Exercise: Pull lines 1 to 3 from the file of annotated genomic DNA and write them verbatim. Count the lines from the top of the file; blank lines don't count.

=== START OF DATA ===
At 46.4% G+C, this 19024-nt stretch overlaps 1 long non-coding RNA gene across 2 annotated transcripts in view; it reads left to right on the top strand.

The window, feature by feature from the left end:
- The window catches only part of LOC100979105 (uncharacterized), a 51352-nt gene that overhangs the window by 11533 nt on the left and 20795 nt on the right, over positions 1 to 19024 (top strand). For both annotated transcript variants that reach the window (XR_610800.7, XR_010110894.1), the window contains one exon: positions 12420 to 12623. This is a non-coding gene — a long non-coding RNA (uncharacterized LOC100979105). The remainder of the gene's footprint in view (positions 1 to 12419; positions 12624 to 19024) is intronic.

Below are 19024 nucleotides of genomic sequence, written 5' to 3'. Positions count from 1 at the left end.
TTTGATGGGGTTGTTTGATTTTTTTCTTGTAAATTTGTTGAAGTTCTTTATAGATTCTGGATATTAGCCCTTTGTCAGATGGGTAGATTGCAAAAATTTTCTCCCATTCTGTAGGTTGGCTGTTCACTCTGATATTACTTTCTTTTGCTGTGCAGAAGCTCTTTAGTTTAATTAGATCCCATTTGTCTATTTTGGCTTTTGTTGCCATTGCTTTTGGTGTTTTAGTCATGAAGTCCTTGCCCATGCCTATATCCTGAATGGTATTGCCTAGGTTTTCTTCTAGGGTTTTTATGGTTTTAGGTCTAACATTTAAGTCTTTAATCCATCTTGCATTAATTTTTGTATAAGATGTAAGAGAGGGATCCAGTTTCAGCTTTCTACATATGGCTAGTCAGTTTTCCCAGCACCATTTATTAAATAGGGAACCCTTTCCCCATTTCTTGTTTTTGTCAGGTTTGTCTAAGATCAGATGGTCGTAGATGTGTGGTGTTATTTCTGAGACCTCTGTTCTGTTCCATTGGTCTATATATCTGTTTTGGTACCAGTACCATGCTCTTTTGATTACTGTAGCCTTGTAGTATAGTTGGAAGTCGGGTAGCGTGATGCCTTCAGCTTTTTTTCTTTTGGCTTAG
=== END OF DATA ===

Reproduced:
At 46.4% G+C, this 19024-nt stretch overlaps 1 long non-coding RNA gene across 2 annotated transcripts in view; it reads left to right on the top strand.

The window, feature by feature from the left end:
- The window catches only part of LOC100979105 (uncharacterized), a 51352-nt gene that overhangs the window by 11533 nt on the left and 20795 nt on the right, over positions 1 to 19024 (top strand). For both annotated transcript variants that reach the window (XR_610800.7, XR_010110894.1), the window contains one exon: positions 12420 to 12623. This is a non-coding gene — a long non-coding RNA (uncharacterized LOC100979105). The remainder of the gene's footprint in view (positions 1 to 12419; positions 12624 to 19024) is intronic.